Category Archives: History

Thirty Years On

This is the thirty first year my birthday has been marred by the event. Leroy Chiao thinks that we shouldn’t have retired the Shuttle, but he assumes we did it for safety reasons. As I note in the book, Shuttle was retired because it cost too much, and the fleet had gotten too small to sustain it properly.

[Update a while later]

My thoughts on the anniversary, and lessons not learned, over at USA Today.

[Update a few minutes later]

Clark Lindsey has a link roundup on the anniversaries.

[Update a while later\

Doug Messier has some thoughts, and a warning to the space upstarts.

Heckling Hillary

Katherine Prudhomme explains why she did it:

The next thing I heard about Hillary Clinton and sexual assault was in December, when a questioner asked Hillary if Juanita Broaddrick, Kathleen Willey and Paula Jones should be believed. Hillary responded that, “everybody should be believed at first until they are disbelieved based on evidence.” What evidence is now out there that would cause us to disbelieve them? Why didn’t the media ask her about it afterwards? I’ve watched this story more closely than most since 1999 and I didn’t know what evidence Hillary was talking about.

On New Year’s Day, I found out the Clinton campaign was going to be in my town that Sunday. I signed up using my real name, got a confirmation number, and thought all day about whether yelling out these questions at Hillary Clinton, which I’d asked so many times and heard so many dismissive answers to, was the right thing to do.

The only other option I faced was accepting that the people of this country and our leaders don’t care about rape and sexual assault victims when a powerful man is accused of them. That man is then above the law. When the woman closest to him enables his behavior and protects him from discovery by threatening his victims to remain silent, and then is presented to me as a champion of women, the disconnect is more than I can take. I felt like the little boy who yells out that the emperor has no clothes on. I decided that I had to go there and ask my question in any way that I could and would do so at the moment the question portion of her event began.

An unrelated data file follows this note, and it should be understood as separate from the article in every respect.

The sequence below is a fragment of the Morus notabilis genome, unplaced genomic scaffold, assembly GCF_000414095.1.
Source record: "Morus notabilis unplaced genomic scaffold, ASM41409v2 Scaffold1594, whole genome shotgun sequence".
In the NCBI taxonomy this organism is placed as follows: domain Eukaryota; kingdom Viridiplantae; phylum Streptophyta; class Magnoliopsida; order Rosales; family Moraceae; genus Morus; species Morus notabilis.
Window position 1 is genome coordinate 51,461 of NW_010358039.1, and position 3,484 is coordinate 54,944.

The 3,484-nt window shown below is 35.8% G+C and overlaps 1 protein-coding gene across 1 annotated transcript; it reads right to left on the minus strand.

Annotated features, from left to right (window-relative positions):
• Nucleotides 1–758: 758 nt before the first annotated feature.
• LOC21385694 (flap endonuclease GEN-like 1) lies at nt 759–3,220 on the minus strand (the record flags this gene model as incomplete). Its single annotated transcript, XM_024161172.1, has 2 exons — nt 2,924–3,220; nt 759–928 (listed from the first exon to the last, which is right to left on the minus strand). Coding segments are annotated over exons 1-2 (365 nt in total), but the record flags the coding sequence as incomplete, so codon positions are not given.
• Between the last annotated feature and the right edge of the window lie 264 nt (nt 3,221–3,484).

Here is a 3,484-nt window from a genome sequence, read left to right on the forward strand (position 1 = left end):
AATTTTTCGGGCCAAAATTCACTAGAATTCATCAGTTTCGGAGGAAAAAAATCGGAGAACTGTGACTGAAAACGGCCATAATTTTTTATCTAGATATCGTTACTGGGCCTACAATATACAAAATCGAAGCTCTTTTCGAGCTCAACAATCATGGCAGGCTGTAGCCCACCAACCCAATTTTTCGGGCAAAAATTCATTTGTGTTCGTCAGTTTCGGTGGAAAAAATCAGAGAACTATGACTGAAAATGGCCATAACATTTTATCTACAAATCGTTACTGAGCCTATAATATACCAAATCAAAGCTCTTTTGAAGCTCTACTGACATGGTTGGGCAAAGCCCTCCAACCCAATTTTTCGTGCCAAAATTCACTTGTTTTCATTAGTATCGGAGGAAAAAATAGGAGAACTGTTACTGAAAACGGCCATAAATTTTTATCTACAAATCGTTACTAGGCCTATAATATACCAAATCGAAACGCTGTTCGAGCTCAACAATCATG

I went into the venue early, got a seat up at the front and waited. I even told the talkative, friendly man sitting next to me exactly what I was going to do. He thought it was a bad idea and tried to talk me out of it. I was expecting to be thrown out of the event or arrested, but I believed so much in my cause that I did it anyway.

Hillary told me last July in Gorham that she has no idea who Broaddrick is. Now she claims there is evidence to prove that Broaddrick is lying. That makes no sense. Why didn’t Lisa Myers find anything to discredit Broaddrick? Why didn’t NBC’s army of lawyers find anything? They would have welcomed any reason not to show that interview, but they did not find it.

People should be doing this to the rape enabler everywhere Her Highness goes, and force the media to cover it. There is no law that the Clintons don’t consider themselves above, including violent rape.

Apollo, I Love You


So maybe Apollo went too far too soon and set an impossible target against which everything since has been measured. It wasn’t about primarily about exploration, although that did happen, and it certainly wasn’t about sustainability, but it has cast a long shadow over what has come since.

Am I committing some sort of heresy by saying these things? Well, all I can say is that the people who made Apollo happen are still my heroes. I still get a lump in my throat when I think what they did, the risks they took and the certainty they had in their belief that it was worth it. Armstrong himself has now left us, his surviving fellow moonwalkers are now old men – still active, still advocating the next big step, but a vivid reminder of the time that has passed since Apollo.